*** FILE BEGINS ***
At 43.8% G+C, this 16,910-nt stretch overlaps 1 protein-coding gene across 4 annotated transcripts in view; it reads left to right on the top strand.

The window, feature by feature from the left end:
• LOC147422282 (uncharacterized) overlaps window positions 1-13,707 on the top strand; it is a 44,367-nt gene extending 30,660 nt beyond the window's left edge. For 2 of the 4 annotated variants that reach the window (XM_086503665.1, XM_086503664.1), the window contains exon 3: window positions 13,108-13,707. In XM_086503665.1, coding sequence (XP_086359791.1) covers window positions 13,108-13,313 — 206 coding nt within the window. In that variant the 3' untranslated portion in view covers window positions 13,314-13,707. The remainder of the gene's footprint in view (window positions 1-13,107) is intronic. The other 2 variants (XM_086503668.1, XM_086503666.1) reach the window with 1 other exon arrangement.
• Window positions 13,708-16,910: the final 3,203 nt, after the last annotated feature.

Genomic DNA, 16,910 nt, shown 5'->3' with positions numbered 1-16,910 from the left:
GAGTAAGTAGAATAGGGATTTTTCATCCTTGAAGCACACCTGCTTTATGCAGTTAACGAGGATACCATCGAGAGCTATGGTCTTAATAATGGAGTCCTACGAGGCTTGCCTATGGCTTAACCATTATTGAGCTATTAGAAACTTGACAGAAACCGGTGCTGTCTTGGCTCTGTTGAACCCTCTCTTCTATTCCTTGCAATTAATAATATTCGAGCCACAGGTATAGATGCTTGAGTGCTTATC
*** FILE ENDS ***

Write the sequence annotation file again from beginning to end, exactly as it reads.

At 43.8% G+C, this 16,910-nt stretch overlaps 1 protein-coding gene across 4 annotated transcripts in view; it reads left to right on the top strand.

The window, feature by feature from the left end:
• LOC147422282 (uncharacterized) overlaps window positions 1-13,707 on the top strand; it is a 44,367-nt gene extending 30,660 nt beyond the window's left edge. For 2 of the 4 annotated variants that reach the window (XM_086503665.1, XM_086503664.1), the window contains exon 3: window positions 13,108-13,707. In XM_086503665.1, coding sequence (XP_086359791.1) covers window positions 13,108-13,313 — 206 coding nt within the window. In that variant the 3' untranslated portion in view covers window positions 13,314-13,707. The remainder of the gene's footprint in view (window positions 1-13,107) is intronic. The other 2 variants (XM_086503668.1, XM_086503666.1) reach the window with 1 other exon arrangement.
• Window positions 13,708-16,910: the final 3,203 nt, after the last annotated feature.

Genomic DNA, 16,910 nt, shown 5'->3' with positions numbered 1-16,910 from the left:
GAGTAAGTAGAATAGGGATTTTTCATCCTTGAAGCACACCTGCTTTATGCAGTTAACGAGGATACCATCGAGAGCTATGGTCTTAATAATGGAGTCCTACGAGGCTTGCCTATGGCTTAACCATTATTGAGCTATTAGAAACTTGACAGAAACCGGTGCTGTCTTGGCTCTGTTGAACCCTCTCTTCTATTCCTTGCAATTAATAATATTCGAGCCACAGGTATAGATGCTTGAGTGCTTATC